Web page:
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Burns: 3 Things we learned after getting swept by Nashville

by Bryan Burns / Tampa Bay Lightning

The Tampa Bay Lightning had a chance to clinch a playoff spot with seven games left on the regular season schedule Thursday following Boston’s overtime loss in Anaheim, but the LIghtning fell short after falling to Nashville 3-2.

Tampa Bay still has plenty of time to secure its postseason bid, however.

The Bolts remain just one point behind the Montreal Canadiens for first place in the Atlantic Division and trail the New York Rangers by two for the top seed in the Eastern Conference.

Thursday’s defeat snapped a four-game win streak for the Lightning and dampened an otherwise successful homestand in which the Bolts finished 4-2-0.

So where does the loss leave the Lightning’s playoff chances? We’ll examine that and more in today’s 3 Things.


Cedric Paquette came back on Thursday to play his first game since missing the previous six with an upper-body injury.

Paquette certainly didn’t take it easy in his return.

Before the game, Lightning head coach Jon Cooper said Paquette provided “grit, size” for the Bolts and was a “pain in the (butt)” for opposing teams. The Predators got a dose of exactly what Cooper was talking about.

Paquette had a hand in the Lightning’s first goal, cutting Nashville’s lead in half right before the end of the first period. On the scoring play, Vladislav Namestnikov carried the puck into the Predators’ zone and skated behind the net while Paquette worked his way through traffic in front to get open. As Namestnikov’s wraparound shot traveled into the crease, Paquette crashed the net, creating enough of a distraction that Preds goalie Pekka Rinne lost sight of the puck and kicked it into his own goal.

Later, Paquette created the highlight of the night for the Lightning with 6:36 remaining in the second period after lining up Nashville defenseman Mattias Ekholm near the center line and depositing Ekholm into the Bolts bench. Ekholm wound up on his butt inside the box with his skates pointed toward the sky.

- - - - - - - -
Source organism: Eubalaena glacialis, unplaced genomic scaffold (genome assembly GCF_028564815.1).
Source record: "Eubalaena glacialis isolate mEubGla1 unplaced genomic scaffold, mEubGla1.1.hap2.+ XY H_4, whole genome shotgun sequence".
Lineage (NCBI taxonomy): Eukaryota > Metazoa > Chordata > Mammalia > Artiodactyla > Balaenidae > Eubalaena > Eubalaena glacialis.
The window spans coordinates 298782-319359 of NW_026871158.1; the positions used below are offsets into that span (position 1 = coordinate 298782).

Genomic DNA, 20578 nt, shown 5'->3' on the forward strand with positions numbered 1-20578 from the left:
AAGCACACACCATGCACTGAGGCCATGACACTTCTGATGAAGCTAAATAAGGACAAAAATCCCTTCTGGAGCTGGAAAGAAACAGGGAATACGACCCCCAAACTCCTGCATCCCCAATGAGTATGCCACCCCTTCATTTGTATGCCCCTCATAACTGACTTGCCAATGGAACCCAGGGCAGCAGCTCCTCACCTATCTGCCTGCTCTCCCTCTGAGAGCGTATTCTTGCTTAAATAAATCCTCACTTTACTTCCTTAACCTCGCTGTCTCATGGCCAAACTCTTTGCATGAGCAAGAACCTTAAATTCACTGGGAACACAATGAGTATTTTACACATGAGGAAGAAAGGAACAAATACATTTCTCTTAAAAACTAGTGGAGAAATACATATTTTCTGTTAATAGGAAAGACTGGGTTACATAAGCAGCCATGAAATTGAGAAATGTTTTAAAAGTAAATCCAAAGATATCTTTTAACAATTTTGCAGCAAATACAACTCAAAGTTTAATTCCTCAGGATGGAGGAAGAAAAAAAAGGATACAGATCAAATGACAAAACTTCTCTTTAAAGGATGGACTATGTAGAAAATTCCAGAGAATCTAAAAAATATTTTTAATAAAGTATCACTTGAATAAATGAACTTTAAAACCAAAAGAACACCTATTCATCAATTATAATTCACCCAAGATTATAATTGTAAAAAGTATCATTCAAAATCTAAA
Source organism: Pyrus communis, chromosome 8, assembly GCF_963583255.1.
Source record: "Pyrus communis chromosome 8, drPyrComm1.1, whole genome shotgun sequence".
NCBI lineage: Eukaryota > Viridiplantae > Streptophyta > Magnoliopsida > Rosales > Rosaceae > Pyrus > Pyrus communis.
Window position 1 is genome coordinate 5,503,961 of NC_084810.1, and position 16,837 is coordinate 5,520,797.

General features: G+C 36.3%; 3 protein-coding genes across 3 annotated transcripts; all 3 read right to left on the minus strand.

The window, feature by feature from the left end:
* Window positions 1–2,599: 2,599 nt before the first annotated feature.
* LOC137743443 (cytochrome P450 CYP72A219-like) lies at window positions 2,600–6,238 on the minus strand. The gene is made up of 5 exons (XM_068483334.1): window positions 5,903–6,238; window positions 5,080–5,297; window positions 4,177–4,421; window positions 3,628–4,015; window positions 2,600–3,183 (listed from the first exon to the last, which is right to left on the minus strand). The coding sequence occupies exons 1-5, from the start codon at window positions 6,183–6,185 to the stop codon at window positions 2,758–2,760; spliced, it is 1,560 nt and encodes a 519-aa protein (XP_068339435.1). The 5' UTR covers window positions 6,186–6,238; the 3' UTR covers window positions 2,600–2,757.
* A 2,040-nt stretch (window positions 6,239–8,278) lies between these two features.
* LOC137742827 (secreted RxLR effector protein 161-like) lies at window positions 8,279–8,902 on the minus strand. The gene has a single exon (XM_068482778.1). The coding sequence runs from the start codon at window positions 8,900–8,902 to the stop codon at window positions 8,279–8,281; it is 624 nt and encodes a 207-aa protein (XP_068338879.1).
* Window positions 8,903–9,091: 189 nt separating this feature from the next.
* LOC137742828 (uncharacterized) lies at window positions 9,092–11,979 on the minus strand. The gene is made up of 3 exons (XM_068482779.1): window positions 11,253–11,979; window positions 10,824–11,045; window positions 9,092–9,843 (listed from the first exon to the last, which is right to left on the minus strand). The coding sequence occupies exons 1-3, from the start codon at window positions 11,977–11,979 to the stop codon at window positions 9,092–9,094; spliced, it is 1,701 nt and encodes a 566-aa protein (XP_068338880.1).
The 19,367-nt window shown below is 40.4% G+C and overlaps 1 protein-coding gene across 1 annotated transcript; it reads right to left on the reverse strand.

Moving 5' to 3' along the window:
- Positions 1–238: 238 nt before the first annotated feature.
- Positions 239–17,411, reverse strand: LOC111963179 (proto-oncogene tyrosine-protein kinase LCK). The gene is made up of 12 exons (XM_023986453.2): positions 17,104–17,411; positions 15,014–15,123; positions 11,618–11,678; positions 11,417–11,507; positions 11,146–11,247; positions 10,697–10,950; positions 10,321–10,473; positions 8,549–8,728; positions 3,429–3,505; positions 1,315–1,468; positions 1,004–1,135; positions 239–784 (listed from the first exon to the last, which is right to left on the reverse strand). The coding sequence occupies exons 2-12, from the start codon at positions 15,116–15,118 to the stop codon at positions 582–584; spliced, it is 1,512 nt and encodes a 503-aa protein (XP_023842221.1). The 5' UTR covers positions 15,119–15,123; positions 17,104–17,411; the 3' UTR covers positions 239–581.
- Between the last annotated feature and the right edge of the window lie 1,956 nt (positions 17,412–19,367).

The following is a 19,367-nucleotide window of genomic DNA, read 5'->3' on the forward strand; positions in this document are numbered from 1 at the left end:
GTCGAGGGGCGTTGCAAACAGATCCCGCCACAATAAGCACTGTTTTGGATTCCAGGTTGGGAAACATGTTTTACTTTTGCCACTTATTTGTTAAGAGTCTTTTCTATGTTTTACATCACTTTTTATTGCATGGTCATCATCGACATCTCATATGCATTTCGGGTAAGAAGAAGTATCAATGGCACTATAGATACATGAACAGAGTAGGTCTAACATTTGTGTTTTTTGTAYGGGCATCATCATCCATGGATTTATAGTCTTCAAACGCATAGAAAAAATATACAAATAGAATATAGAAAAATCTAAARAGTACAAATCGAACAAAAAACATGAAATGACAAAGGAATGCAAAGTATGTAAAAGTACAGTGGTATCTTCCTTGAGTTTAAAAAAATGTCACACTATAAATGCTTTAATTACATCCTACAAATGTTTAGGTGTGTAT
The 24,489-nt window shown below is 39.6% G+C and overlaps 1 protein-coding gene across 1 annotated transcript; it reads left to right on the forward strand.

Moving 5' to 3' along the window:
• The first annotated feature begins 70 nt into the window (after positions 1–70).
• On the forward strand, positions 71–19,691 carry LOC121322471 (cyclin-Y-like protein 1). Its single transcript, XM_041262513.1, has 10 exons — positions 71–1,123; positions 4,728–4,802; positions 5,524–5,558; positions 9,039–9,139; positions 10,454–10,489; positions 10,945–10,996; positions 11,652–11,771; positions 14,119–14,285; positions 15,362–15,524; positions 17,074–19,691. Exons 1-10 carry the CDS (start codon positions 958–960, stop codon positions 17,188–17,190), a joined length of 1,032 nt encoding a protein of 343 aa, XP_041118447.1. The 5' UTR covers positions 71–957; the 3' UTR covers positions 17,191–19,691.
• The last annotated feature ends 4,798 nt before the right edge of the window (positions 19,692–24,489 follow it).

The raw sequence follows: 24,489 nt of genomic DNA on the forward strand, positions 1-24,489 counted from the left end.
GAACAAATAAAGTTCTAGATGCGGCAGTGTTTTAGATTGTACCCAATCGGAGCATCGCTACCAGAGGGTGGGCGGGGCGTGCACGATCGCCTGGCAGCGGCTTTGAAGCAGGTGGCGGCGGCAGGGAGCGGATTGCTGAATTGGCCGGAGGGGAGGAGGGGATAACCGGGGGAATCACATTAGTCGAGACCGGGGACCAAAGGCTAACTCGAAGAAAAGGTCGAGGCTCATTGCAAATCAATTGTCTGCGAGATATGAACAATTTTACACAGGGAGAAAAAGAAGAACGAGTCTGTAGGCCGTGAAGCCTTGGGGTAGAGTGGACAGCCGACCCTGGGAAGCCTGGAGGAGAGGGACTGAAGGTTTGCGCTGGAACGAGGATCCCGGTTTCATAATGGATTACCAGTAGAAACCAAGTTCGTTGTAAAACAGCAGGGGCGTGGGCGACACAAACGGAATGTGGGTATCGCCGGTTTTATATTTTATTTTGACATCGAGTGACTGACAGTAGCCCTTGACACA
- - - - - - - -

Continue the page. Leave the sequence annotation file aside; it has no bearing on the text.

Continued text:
Early in the third, Paquette was working the dirty areas again, trying to get in position for a tip at the net when the blade of Namestnikov’s stick came up and smacked him in the face. Paquette rubbed his mouth, shook off the blow and continued going about his business.

During his two-week absence, Paquette was itching to get healthy and back on the ice. He punctuated the return with his typical, hard-nosed, relentless play that has become his trademark during a superlative rookie season.


Over the last month and a half, Lightning goaltender Ben Bishop has played some of the best hockey of his career. Entering Thursday’s game, Bishop had won nine of his previous 11 starts and had given up two goals or fewer in all but two.

Included during that stretch was a 33-save effort to engineer Tampa Bay’s first victory in San Jose since 2003, shutouts of NHL powers Chicago and Montreal and a 32-save performance 11 days ago versus Montreal that gave him four wins in four tries against the Atlantic-leading Canadiens this season.

It was inevitable at some point Bishop would have a bad outing.

It came Thursday.

After allowing two goals in the opening period, Bishop was pulled midway through the second when Michael Santorelli found a sliver of space between Bishop’s left skate and the post to bank the Predators’ third goal into the net.

“That’s a routine save for Bish all day,” Lightning captain Steven Stamkos said.

For whatever reason, Bishop wasn’t on top of his game against Nashville, but in no way does his performance on Thursday shake the Lightning’s confidence in their No. 1 goalie.

“Let’s erase any controversy, Ben’s been unreal for us,” Cooper said. “I think in his last 10 games, what’s his save percentage? It’s nine-high and well below two goals against. Would he like to have some of those back? There’s no question. But, would we have liked not to turn the puck over on the first one? Yes. Could our D-zone coverage been much better on the third one? Yes. So, he’s the last line of defense, and it got to him and they went in. It happens.”


Despite Thursday’s loss, Tampa Bay can still clinch a postseason berth as early as Saturday afternoon.

If the Lightning defeat Detroit on Saturday, they’re in. If Boston loses to the Rangers on Saturday, the Bolts are in.

Puck drop for Tampa Bay-Detroit is 2 p.m. The Rangers and Bruins begin an hour earlier. It’s conceivable the Lightning could earn their eighth postseason appearance in 22 seasons before finishing against the Red Wings.

The Bolts, though, won’t be glancing at the out-of-town scoreboard while lining up against Detroit.

“We’re not focused on that right now,” Stamkos said. “We’re focused on winning hockey games. Whatever happens. happens. It’s going to take care of itself.”

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